What Takes up Most of the Volume of an Atom?

Almost all of the volume of an atom is empty space. For example, the hydrogen atom, which has one proton, one neutron and one electron, is 99.99 percent empty space, with just 0.0000000000004 percent of its volume occupied by subatomic particles.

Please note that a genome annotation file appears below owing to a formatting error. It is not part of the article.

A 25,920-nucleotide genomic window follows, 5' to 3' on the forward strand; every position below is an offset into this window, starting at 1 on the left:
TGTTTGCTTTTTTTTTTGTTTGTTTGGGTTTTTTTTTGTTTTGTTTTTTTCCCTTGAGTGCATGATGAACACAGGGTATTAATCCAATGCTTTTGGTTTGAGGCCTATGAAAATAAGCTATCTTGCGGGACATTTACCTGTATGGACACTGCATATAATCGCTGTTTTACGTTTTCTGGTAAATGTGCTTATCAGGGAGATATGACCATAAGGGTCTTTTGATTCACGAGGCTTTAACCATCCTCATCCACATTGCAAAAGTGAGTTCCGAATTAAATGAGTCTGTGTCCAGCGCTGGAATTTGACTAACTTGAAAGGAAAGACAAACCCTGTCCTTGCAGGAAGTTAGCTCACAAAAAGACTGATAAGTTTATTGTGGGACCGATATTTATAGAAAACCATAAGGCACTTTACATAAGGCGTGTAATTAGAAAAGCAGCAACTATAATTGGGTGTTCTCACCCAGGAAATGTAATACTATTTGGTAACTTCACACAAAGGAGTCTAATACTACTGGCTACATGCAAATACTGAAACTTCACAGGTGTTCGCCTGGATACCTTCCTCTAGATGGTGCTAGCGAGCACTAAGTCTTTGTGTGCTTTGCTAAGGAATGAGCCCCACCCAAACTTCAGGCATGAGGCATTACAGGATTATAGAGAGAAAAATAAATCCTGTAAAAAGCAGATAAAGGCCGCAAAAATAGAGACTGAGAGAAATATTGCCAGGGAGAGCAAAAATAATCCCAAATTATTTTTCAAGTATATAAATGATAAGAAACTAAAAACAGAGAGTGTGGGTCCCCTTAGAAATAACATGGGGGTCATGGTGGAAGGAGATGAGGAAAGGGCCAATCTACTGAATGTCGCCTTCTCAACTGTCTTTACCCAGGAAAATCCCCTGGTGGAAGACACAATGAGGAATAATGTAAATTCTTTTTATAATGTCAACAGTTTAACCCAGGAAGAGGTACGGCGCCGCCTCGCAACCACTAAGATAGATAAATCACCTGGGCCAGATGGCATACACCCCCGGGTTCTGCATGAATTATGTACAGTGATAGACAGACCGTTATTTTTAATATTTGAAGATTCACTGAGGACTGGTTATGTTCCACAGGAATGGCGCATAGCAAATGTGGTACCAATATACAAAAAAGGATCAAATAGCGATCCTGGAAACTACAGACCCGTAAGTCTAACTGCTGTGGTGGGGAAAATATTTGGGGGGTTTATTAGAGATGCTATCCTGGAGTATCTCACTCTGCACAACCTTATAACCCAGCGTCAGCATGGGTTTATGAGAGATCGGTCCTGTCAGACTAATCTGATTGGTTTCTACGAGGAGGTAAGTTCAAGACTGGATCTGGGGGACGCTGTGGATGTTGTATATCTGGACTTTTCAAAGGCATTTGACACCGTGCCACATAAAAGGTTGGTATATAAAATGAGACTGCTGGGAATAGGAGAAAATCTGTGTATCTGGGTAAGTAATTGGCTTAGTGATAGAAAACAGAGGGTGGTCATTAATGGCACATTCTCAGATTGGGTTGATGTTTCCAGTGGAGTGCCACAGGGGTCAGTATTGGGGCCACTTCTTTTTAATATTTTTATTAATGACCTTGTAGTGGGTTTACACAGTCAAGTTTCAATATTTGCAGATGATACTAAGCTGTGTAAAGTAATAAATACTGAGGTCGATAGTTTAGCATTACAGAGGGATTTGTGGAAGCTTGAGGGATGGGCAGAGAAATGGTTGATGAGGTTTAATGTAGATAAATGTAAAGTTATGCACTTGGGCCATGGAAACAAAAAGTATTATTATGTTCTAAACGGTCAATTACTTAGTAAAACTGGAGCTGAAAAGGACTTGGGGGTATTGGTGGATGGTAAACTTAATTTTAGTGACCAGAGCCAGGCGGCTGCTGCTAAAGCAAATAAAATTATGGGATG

To give some scale, if a hydrogen atom were the size of the Earth, its nucleus of a lone proton and neutron would be about 600 feet in diameter, leaving the rest of the Earth an empty vacuum. Electrons, while approximately 1800 times less massive than protons, have an unknown volume. Heavier elements have more subatomic particles and therefore a slightly higher ratio of subatomic material to empty space.